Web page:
Samples of myometrium were obtained from patients undergoing elective first trimester (n=10, gestation 10-13 weeks, median 11 weeks) or second trimester termination of pregnancy (n=10, gestation 14-20 weeks, median 17 weeks) under general anaesthesia. Samples from the upper corpus of the uterus were taken after evacuation of the uterus using biopsy forceps (Richard Wolf Endoscopes, Wimbledon, UK). Under ultrasound guidance, the forceps were introduced into the myometrium and a biopsy taken, avoiding the site of the placental bed as determined by ultrasound before termination.
Term pregnant myometrium
Upper and lower segment myometrial samples were obtained from healthy women undergoing elective caesarean section at term (P) under either regional or general anaesthesia (n=10, age 16-43 years, gestation 37-42 weeks, median 40 weeks). The samples were obtained immediately following delivery of the placenta and membranes before the closure of the uterine cavity. Samples from the upper segment were taken under direct vision using biopsy forceps (Richard Wolf Endoscopes, Wimbledon, UK) introduced into the uterine cavity through the incision as described previously . The forceps were pushed through the decidual layer and into the myometrium. The biopsy was taken from a non-placental bed site, as determined by manual palpation before the delivery of the placenta. Samples from the lower uterine segment were excised using tooth forceps to grasp the myometrium and curved scissors to sample it.
Term and preterm labouring myometrium
Upper and lower segment myometrial samples were obtained from women admitted in spontaneous term labour (L) who required an emergency caesarean section for fetal distress or failure to progress (n=10, age 16-41 years, gestation 37-42 weeks, median 40 weeks). Spontaneous labour was defined as the onset of regular painful uterine contractions resulting in progressive dilatation of the cervix beyond 3 cm. Augmentation of labour with oxytocin was not a reason for exclusion. Upper and lower segment biopsies were obtained in a similar manner to those from women undergoing elective caesarean section. Upper and lower segment myometrial samples were also obtained from women in spontaneous preterm labour who required emergency caesarean section for fetal distress or failure to progress (n=5, age 21- 33 years, gestation 28-34 week, median 31 weeks). Myometrial samples were snap-frozen using liquid nitrogen cooled isopentane and stored at -80°C.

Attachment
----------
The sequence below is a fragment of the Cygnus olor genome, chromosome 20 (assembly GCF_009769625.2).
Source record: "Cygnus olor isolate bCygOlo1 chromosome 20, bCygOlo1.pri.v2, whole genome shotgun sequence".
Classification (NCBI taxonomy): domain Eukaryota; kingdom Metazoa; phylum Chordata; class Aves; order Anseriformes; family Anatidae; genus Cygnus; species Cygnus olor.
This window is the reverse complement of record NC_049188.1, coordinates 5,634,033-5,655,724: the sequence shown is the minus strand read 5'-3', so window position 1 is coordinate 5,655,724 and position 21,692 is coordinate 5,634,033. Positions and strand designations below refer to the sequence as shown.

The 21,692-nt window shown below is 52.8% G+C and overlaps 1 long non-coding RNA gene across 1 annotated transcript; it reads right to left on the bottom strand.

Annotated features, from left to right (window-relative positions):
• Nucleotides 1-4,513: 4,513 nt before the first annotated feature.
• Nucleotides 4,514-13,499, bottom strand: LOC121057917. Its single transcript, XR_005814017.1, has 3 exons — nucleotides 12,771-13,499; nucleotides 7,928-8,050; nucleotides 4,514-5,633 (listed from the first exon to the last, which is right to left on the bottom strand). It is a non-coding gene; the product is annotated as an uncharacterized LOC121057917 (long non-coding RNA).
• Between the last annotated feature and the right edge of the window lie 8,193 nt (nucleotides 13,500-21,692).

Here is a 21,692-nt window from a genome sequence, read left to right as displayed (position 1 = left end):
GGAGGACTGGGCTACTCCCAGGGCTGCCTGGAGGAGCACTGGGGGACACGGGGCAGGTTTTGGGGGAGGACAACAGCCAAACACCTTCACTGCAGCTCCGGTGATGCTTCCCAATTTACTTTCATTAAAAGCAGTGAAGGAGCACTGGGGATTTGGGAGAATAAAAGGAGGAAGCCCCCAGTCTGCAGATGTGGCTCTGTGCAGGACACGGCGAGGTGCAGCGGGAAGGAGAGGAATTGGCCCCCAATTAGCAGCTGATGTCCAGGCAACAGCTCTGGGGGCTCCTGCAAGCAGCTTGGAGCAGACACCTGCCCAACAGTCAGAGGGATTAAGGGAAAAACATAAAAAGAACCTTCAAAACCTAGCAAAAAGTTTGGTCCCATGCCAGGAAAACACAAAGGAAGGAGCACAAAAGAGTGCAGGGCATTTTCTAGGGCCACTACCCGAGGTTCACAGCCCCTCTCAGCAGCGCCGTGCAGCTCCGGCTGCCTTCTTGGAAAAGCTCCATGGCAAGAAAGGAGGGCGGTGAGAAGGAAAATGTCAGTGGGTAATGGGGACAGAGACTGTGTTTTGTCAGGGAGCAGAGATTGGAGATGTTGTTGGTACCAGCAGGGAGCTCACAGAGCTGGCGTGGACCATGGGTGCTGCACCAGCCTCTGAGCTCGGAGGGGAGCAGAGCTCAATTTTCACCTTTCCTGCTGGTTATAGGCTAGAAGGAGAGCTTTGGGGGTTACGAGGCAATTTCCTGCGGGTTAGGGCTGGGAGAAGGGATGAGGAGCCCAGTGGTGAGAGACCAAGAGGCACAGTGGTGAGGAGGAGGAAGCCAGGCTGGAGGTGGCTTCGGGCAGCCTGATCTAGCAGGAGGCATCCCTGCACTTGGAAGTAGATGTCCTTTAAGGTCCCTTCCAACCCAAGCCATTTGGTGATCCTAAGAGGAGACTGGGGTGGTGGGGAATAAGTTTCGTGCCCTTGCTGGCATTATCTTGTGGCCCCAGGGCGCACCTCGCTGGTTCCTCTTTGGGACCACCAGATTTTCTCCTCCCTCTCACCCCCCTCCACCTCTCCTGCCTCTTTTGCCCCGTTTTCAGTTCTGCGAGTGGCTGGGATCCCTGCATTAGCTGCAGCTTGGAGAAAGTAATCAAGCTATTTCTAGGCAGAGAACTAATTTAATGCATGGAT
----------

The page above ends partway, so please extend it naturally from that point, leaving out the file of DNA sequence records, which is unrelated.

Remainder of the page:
Preparation of myometrial homogenates
All procedures were carried out on ice. Samples were homogenized in sucrose buffer consisting of 25 mmol/L Tris buffer (pH 7.6), 0.25 mol/L sucrose and 1 mmol/L ethylenediamine tetraacetate in the presence of pepstatin, leupeptin, aprotinin, and phenylmethylsulfonylfluoride (Sigma, St. Louis, MO). Homogenates were subsequently centrifuged at 1000 x g to remove tissue debris and the resultant supernatants stored at -80°C until use. The protein concentration was assayed in triplicate using the DC protein assay kit (Bio-Rad Laboratories Inc., Hercules, CA) with BSA as a protein standard.